Dos and Donts When Injured by Another | Shapiro, Washburn & Sharp

Everyone calls events such as car crashes and falls at businesses accidents because the incidents are unexpected. In truth, a large number of serious injuries result from someone or a business acting negligently.Creative Commons (CC-0) via pixbay / sferrario1968 --

For instance, a commercial truck driver may become distracted or fall asleep behind the wheel before slamming into a smaller vehicle. A surgeon may ignore best practices or fail to follow a checklist and, consequently, damage a patient’s healthy organs. A rental property owner might have skipped required building inspections and put off required repairs in the months leading up to the day that a balcony collapsed and sent several vacationers to the hospital.

Each of these scenarios potentially gives grounds for filing personal injury claims. Receiving an insurance settlement or winning an award from a civil jury trial can never be guaranteed, but injury victims can take several steps to increase their chances of receiving just and adequate compensation.

Report the Incident

There is no downside to reporting an accident. Doing so establishes the circumstances surrounding the incident and the injuries that were sustained. Having these facts is essential for substantiating insurance claims and, if necessary, convincing members of a civil trial jury to award compensation. Reporting a problem may also protect others from similar harm.

So, call the police following a car or truck crash. Inform management about a fall or another type of accident at a business that results in injuries. Report medical mistakes to pharmacy, clinic or hospital directors. In the sad event that a nursing home patient appears to be suffering from abuse or neglect, alert police, social services and the owner of the facility. Call the company if an apparently dangerous or defective product harms a user.

Reporting the incident ensures that an official record of the incident exists. In fact, police are required by law to prepare a publicly accessible report on each crash or alleged crime they investigate. Such information, as well as statements from eyewitnesses and individuals with knowledge of conditions before and during the accident, will provide essential evidence for proving negligence and for showing that injuries resulted directly from negligent acts.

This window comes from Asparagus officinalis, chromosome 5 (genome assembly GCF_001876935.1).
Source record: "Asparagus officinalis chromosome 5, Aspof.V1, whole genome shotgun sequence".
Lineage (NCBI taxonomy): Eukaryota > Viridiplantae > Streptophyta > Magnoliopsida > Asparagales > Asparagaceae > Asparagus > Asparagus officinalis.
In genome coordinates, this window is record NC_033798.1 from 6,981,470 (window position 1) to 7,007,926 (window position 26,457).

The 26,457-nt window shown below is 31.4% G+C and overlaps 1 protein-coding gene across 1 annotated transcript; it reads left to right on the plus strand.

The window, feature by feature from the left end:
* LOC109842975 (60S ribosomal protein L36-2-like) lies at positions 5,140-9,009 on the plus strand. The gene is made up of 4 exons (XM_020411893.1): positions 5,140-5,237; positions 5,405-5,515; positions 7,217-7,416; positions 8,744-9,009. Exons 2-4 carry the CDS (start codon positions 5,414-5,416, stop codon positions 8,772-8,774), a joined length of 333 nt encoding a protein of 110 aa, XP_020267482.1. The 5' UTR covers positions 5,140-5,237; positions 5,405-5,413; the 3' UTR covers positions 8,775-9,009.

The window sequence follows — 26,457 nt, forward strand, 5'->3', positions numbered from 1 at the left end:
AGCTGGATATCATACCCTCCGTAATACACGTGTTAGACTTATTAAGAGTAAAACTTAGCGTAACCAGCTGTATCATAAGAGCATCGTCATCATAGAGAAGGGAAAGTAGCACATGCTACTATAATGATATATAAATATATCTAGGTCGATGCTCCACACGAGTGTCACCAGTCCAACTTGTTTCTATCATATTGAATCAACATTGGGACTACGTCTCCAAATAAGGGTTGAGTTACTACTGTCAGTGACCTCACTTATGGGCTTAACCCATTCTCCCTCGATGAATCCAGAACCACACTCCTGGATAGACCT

An insurance claims adjuster will ask for official reports and the findings from investigations conducted by police and other parties, such as company executives. An initial decision on whether to offer a settlement or contest claims will depend on what the documents contain.



When no initial incident reports exist, and no serious investigation into causes or consequences of suspected negligence is conducted, simply convincing anyone that injuries occurred and compensation is owed can become impossible. As a practical matter, no documentation means no one can be sure who to name as the respondent to a claim or the defendant in a lawsuit.

Get Prompt Medical Care

A couple of reasons make seeking medical care as quickly as possible important. First, and completely removed from any legal considerations, receiving care immediately increases the likelihood of recovering completely. Delaying treatment prolongs suffering and renders some injuries irresolvable. A broken leg bone, for instance, may not set properly on its own, leaving the injured person in permanent pain and with limited use of the affected limb.

Going to the hospital, visiting an urgent care clinic or seeing one’s own doctor also creates a medical record that includes a professional and independent assessment of the nature and extent of the injuries suffered. That medical record will grow to include test results, additional diagnoses, details on treatments and prescriptions, notes on follow-up care and therapy, and prognoses for recovery.

Avoid Social Media

Posting specifics about an accident, injuries and treatments on Facebook, Twitter, Instagram or any other social media platform makes the information accessible and open to interpretation by others. Insurance company adjusters, in particular, will search social media for evidence of how an injury victim felt and what the person did during the days, weeks and months after an accident.

Anything shared regarding an incident may be used by the opposing party. Statements and photos posted online can be cited as justifications for denying claims or lowering settlement offers. It can also be a problem when memories and stories about what happened shift over time or when new evidence and diagnoses come to light.

Avoid Making Statements Regarding Fault

Insurance company representatives ask people who file claims to provide recorded statements. These requests may be made in terms of “going on record to expediate a settlement.”

As with social media posts, anything an injury victim tells a claims adjustor will be used to determine how claims should be handled. Providing a recorded statement soon after an accident, and without advice and representation from a personal injury lawyer, locks in the story of the incident and its aftermath. The insurance company will then be less than willing to consider new information regarding fault, permanent disabilities, and the need for additional or ongoing medical care.

Call a Personal Injury Attorney

The internet provides easy access to experienced counsel. Take advantage of that. Feel free to contact a lawyer near you to discuss your concerns and seek advice. Such consultations are usually confidential.

Attorneys with our firm regularly consult with people in Virginia and North Carolina who call with questions about all types of personal injury claims. Some retain us, others don’t. Regardless, we are happy to try to help anyone with any concerns about an injury claim.